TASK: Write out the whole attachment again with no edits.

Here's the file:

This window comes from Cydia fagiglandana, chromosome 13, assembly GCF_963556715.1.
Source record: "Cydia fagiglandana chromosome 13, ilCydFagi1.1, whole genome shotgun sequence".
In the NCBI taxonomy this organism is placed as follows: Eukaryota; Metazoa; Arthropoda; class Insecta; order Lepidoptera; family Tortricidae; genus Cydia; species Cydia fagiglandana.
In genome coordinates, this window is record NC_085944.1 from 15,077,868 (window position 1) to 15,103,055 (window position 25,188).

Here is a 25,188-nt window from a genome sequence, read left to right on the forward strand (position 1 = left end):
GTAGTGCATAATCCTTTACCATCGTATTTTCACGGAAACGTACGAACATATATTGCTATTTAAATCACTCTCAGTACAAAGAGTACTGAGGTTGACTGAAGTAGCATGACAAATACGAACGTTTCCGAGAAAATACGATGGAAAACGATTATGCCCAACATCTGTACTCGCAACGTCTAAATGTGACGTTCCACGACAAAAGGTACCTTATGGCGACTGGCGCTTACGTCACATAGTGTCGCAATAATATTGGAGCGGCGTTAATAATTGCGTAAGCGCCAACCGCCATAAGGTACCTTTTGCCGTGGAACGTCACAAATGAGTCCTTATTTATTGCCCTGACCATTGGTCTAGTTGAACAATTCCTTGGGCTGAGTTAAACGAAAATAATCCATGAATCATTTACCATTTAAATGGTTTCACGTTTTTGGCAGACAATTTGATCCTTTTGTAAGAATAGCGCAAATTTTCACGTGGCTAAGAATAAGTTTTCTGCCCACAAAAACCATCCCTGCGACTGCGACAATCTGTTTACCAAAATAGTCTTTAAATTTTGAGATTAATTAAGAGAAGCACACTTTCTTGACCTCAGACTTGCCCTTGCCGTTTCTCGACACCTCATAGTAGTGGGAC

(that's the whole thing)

This window comes from Cydia fagiglandana, chromosome 13, assembly GCF_963556715.1.
Source record: "Cydia fagiglandana chromosome 13, ilCydFagi1.1, whole genome shotgun sequence".
In the NCBI taxonomy this organism is placed as follows: Eukaryota; Metazoa; Arthropoda; class Insecta; order Lepidoptera; family Tortricidae; genus Cydia; species Cydia fagiglandana.
In genome coordinates, this window is record NC_085944.1 from 15,077,868 (window position 1) to 15,103,055 (window position 25,188).

Here is a 25,188-nt window from a genome sequence, read left to right on the forward strand (position 1 = left end):
GTAGTGCATAATCCTTTACCATCGTATTTTCACGGAAACGTACGAACATATATTGCTATTTAAATCACTCTCAGTACAAAGAGTACTGAGGTTGACTGAAGTAGCATGACAAATACGAACGTTTCCGAGAAAATACGATGGAAAACGATTATGCCCAACATCTGTACTCGCAACGTCTAAATGTGACGTTCCACGACAAAAGGTACCTTATGGCGACTGGCGCTTACGTCACATAGTGTCGCAATAATATTGGAGCGGCGTTAATAATTGCGTAAGCGCCAACCGCCATAAGGTACCTTTTGCCGTGGAACGTCACAAATGAGTCCTTATTTATTGCCCTGACCATTGGTCTAGTTGAACAATTCCTTGGGCTGAGTTAAACGAAAATAATCCATGAATCATTTACCATTTAAATGGTTTCACGTTTTTGGCAGACAATTTGATCCTTTTGTAAGAATAGCGCAAATTTTCACGTGGCTAAGAATAAGTTTTCTGCCCACAAAAACCATCCCTGCGACTGCGACAATCTGTTTACCAAAATAGTCTTTAAATTTTGAGATTAATTAAGAGAAGCACACTTTCTTGACCTCAGACTTGCCCTTGCCGTTTCTCGACACCTCATAGTAGTGGGAC